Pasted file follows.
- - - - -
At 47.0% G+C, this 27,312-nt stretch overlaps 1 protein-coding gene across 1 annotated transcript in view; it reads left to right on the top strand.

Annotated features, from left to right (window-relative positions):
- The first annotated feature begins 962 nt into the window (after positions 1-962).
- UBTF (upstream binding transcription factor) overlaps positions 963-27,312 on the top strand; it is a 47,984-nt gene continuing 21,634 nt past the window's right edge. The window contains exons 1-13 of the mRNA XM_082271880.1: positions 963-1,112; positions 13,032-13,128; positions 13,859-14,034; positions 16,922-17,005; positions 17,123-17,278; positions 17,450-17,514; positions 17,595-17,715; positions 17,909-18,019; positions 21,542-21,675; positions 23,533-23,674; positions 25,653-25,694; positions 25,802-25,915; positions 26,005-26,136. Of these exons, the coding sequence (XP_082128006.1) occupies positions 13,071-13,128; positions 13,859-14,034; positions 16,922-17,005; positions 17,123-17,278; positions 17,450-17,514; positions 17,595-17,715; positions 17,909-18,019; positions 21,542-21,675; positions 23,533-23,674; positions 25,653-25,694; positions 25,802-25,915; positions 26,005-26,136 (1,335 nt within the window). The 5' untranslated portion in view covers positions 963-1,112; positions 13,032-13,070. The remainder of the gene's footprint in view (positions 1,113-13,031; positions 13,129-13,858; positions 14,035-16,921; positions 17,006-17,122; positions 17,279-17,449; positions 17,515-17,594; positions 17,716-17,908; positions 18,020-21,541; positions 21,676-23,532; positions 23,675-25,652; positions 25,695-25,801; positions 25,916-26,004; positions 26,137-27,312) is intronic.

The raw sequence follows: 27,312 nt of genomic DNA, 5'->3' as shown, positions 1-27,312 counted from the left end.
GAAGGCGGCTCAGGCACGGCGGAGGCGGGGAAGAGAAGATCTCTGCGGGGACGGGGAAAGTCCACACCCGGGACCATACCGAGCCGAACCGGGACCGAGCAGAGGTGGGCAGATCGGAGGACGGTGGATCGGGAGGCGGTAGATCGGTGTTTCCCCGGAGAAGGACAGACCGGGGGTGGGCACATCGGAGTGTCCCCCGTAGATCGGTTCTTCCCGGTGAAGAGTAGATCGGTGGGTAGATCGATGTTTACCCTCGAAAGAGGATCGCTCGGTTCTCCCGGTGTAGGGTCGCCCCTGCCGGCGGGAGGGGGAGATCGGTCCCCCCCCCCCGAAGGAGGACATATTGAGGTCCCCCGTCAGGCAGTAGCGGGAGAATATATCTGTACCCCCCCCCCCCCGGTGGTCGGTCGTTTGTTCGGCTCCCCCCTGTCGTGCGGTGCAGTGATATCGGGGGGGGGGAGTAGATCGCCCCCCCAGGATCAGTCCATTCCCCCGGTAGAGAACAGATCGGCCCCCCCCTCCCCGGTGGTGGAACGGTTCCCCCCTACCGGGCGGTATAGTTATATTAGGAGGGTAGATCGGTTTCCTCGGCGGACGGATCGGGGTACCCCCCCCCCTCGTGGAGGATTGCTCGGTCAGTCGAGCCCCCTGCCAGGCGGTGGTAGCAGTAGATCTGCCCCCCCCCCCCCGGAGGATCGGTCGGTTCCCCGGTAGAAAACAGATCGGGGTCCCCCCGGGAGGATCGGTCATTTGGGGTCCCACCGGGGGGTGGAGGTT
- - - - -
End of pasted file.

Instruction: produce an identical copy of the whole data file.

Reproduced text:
At 47.0% G+C, this 27,312-nt stretch overlaps 1 protein-coding gene across 1 annotated transcript in view; it reads left to right on the top strand.

Annotated features, from left to right (window-relative positions):
- The first annotated feature begins 962 nt into the window (after positions 1-962).
- UBTF (upstream binding transcription factor) overlaps positions 963-27,312 on the top strand; it is a 47,984-nt gene continuing 21,634 nt past the window's right edge. The window contains exons 1-13 of the mRNA XM_082271880.1: positions 963-1,112; positions 13,032-13,128; positions 13,859-14,034; positions 16,922-17,005; positions 17,123-17,278; positions 17,450-17,514; positions 17,595-17,715; positions 17,909-18,019; positions 21,542-21,675; positions 23,533-23,674; positions 25,653-25,694; positions 25,802-25,915; positions 26,005-26,136. Of these exons, the coding sequence (XP_082128006.1) occupies positions 13,071-13,128; positions 13,859-14,034; positions 16,922-17,005; positions 17,123-17,278; positions 17,450-17,514; positions 17,595-17,715; positions 17,909-18,019; positions 21,542-21,675; positions 23,533-23,674; positions 25,653-25,694; positions 25,802-25,915; positions 26,005-26,136 (1,335 nt within the window). The 5' untranslated portion in view covers positions 963-1,112; positions 13,032-13,070. The remainder of the gene's footprint in view (positions 1,113-13,031; positions 13,129-13,858; positions 14,035-16,921; positions 17,006-17,122; positions 17,279-17,449; positions 17,515-17,594; positions 17,716-17,908; positions 18,020-21,541; positions 21,676-23,532; positions 23,675-25,652; positions 25,695-25,801; positions 25,916-26,004; positions 26,137-27,312) is intronic.

The raw sequence follows: 27,312 nt of genomic DNA, 5'->3' as shown, positions 1-27,312 counted from the left end.
GAAGGCGGCTCAGGCACGGCGGAGGCGGGGAAGAGAAGATCTCTGCGGGGACGGGGAAAGTCCACACCCGGGACCATACCGAGCCGAACCGGGACCGAGCAGAGGTGGGCAGATCGGAGGACGGTGGATCGGGAGGCGGTAGATCGGTGTTTCCCCGGAGAAGGACAGACCGGGGGTGGGCACATCGGAGTGTCCCCCGTAGATCGGTTCTTCCCGGTGAAGAGTAGATCGGTGGGTAGATCGATGTTTACCCTCGAAAGAGGATCGCTCGGTTCTCCCGGTGTAGGGTCGCCCCTGCCGGCGGGAGGGGGAGATCGGTCCCCCCCCCCCGAAGGAGGACATATTGAGGTCCCCCGTCAGGCAGTAGCGGGAGAATATATCTGTACCCCCCCCCCCCCGGTGGTCGGTCGTTTGTTCGGCTCCCCCCTGTCGTGCGGTGCAGTGATATCGGGGGGGGGGAGTAGATCGCCCCCCCAGGATCAGTCCATTCCCCCGGTAGAGAACAGATCGGCCCCCCCCTCCCCGGTGGTGGAACGGTTCCCCCCTACCGGGCGGTATAGTTATATTAGGAGGGTAGATCGGTTTCCTCGGCGGACGGATCGGGGTACCCCCCCCCCTCGTGGAGGATTGCTCGGTCAGTCGAGCCCCCTGCCAGGCGGTGGTAGCAGTAGATCTGCCCCCCCCCCCCCGGAGGATCGGTCGGTTCCCCGGTAGAAAACAGATCGGGGTCCCCCCGGGAGGATCGGTCATTTGGGGTCCCACCGGGGGGTGGAGGTT